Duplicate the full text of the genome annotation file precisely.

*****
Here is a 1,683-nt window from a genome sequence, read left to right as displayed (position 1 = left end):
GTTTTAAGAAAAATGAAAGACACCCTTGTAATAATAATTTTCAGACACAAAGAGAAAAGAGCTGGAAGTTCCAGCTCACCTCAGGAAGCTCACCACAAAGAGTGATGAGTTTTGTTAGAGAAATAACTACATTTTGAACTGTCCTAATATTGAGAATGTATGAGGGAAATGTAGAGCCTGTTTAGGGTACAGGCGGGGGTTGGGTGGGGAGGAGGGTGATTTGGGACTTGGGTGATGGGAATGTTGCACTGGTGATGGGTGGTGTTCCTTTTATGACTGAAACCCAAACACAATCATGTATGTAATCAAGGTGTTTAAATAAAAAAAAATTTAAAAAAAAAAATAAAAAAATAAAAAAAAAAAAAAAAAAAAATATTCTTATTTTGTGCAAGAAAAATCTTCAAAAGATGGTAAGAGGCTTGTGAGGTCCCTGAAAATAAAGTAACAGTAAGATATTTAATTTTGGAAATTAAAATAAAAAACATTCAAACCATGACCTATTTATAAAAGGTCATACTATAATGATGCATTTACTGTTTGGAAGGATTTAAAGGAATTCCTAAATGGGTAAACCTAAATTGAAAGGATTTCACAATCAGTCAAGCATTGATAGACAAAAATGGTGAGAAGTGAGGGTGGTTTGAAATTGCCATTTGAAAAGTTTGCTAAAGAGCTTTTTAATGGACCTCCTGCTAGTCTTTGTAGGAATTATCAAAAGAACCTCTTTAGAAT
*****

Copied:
Here is a 1,683-nt window from a genome sequence, read left to right as displayed (position 1 = left end):
GTTTTAAGAAAAATGAAAGACACCCTTGTAATAATAATTTTCAGACACAAAGAGAAAAGAGCTGGAAGTTCCAGCTCACCTCAGGAAGCTCACCACAAAGAGTGATGAGTTTTGTTAGAGAAATAACTACATTTTGAACTGTCCTAATATTGAGAATGTATGAGGGAAATGTAGAGCCTGTTTAGGGTACAGGCGGGGGTTGGGTGGGGAGGAGGGTGATTTGGGACTTGGGTGATGGGAATGTTGCACTGGTGATGGGTGGTGTTCCTTTTATGACTGAAACCCAAACACAATCATGTATGTAATCAAGGTGTTTAAATAAAAAAAAATTTAAAAAAAAAAATAAAAAAATAAAAAAAAAAAAAAAAAAAAATATTCTTATTTTGTGCAAGAAAAATCTTCAAAAGATGGTAAGAGGCTTGTGAGGTCCCTGAAAATAAAGTAACAGTAAGATATTTAATTTTGGAAATTAAAATAAAAAACATTCAAACCATGACCTATTTATAAAAGGTCATACTATAATGATGCATTTACTGTTTGGAAGGATTTAAAGGAATTCCTAAATGGGTAAACCTAAATTGAAAGGATTTCACAATCAGTCAAGCATTGATAGACAAAAATGGTGAGAAGTGAGGGTGGTTTGAAATTGCCATTTGAAAAGTTTGCTAAAGAGCTTTTTAATGGACCTCCTGCTAGTCTTTGTAGGAATTATCAAAAGAACCTCTTTAGAAT